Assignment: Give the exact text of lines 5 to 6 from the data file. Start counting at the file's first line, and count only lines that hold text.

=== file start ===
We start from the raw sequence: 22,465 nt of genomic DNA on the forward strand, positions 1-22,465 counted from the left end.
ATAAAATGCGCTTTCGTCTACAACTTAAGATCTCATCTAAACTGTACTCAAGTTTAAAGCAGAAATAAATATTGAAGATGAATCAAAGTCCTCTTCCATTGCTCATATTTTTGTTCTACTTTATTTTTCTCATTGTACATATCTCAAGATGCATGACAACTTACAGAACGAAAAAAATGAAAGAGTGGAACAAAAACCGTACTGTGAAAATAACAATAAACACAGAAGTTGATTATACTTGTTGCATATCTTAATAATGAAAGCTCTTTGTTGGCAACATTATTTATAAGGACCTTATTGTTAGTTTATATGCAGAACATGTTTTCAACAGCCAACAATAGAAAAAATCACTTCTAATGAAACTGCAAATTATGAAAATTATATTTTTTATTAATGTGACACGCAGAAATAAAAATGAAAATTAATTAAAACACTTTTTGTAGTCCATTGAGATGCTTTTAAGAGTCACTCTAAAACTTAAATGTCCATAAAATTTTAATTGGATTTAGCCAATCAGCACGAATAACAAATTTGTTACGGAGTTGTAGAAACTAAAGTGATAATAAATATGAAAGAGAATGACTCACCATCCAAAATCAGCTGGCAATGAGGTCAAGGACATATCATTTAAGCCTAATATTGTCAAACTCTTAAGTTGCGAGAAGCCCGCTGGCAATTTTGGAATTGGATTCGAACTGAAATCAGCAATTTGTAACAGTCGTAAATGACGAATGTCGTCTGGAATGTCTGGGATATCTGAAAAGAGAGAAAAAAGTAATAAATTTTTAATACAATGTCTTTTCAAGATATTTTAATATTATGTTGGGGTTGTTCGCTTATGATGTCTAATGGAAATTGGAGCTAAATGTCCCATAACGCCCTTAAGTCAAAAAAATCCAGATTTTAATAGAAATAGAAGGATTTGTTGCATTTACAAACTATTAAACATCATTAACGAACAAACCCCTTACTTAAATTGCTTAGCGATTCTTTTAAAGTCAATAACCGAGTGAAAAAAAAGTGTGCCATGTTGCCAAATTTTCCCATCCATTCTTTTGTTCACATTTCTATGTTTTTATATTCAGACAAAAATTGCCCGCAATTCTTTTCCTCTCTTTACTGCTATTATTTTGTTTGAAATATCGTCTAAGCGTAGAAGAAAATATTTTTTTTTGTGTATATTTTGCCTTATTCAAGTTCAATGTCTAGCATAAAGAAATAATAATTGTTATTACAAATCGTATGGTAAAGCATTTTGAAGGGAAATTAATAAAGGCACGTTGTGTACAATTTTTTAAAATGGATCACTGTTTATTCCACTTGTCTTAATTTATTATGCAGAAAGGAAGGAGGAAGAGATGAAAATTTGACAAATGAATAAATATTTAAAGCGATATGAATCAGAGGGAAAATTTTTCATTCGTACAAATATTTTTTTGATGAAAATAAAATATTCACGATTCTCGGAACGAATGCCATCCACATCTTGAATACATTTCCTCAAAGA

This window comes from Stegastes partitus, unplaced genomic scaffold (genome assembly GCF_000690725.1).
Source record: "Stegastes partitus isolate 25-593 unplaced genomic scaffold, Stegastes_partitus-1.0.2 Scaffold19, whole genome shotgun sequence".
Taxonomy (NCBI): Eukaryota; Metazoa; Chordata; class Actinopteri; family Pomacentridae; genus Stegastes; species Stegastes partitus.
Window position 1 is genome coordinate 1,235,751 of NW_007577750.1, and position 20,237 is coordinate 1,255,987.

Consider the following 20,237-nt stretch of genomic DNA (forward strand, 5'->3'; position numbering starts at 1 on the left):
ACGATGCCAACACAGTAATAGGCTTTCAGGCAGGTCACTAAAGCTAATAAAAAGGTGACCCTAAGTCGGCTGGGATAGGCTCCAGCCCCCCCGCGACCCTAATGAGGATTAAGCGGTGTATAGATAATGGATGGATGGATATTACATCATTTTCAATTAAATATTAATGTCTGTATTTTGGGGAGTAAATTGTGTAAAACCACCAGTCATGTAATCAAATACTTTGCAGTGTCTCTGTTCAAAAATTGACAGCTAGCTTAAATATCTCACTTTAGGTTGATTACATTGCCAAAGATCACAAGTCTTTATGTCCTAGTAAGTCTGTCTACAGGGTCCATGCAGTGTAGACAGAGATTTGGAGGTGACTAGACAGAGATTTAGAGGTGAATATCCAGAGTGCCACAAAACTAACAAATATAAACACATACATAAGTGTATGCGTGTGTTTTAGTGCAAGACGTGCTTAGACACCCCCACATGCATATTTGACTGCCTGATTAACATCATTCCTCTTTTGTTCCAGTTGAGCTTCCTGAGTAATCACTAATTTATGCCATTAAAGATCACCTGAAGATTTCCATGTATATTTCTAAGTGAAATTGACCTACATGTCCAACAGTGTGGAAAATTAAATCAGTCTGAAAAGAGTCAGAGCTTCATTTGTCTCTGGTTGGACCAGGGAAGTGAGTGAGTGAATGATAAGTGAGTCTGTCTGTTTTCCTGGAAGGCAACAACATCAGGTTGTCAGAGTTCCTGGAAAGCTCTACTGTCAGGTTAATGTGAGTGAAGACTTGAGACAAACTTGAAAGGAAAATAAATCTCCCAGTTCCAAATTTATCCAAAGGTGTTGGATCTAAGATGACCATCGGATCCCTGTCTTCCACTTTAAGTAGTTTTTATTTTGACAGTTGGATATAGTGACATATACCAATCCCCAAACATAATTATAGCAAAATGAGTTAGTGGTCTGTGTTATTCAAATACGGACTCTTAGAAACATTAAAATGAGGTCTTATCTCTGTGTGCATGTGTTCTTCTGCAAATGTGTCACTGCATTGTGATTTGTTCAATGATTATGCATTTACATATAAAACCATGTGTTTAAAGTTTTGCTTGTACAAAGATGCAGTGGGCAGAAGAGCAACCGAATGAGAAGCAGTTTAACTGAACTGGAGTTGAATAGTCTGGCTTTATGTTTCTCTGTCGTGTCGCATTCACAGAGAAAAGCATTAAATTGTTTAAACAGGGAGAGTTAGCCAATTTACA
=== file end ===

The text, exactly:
Taxonomy (NCBI): Eukaryota; Metazoa; Chordata; class Actinopteri; family Pomacentridae; genus Stegastes; species Stegastes partitus.
Window position 1 is genome coordinate 1,235,751 of NW_007577750.1, and position 20,237 is coordinate 1,255,987.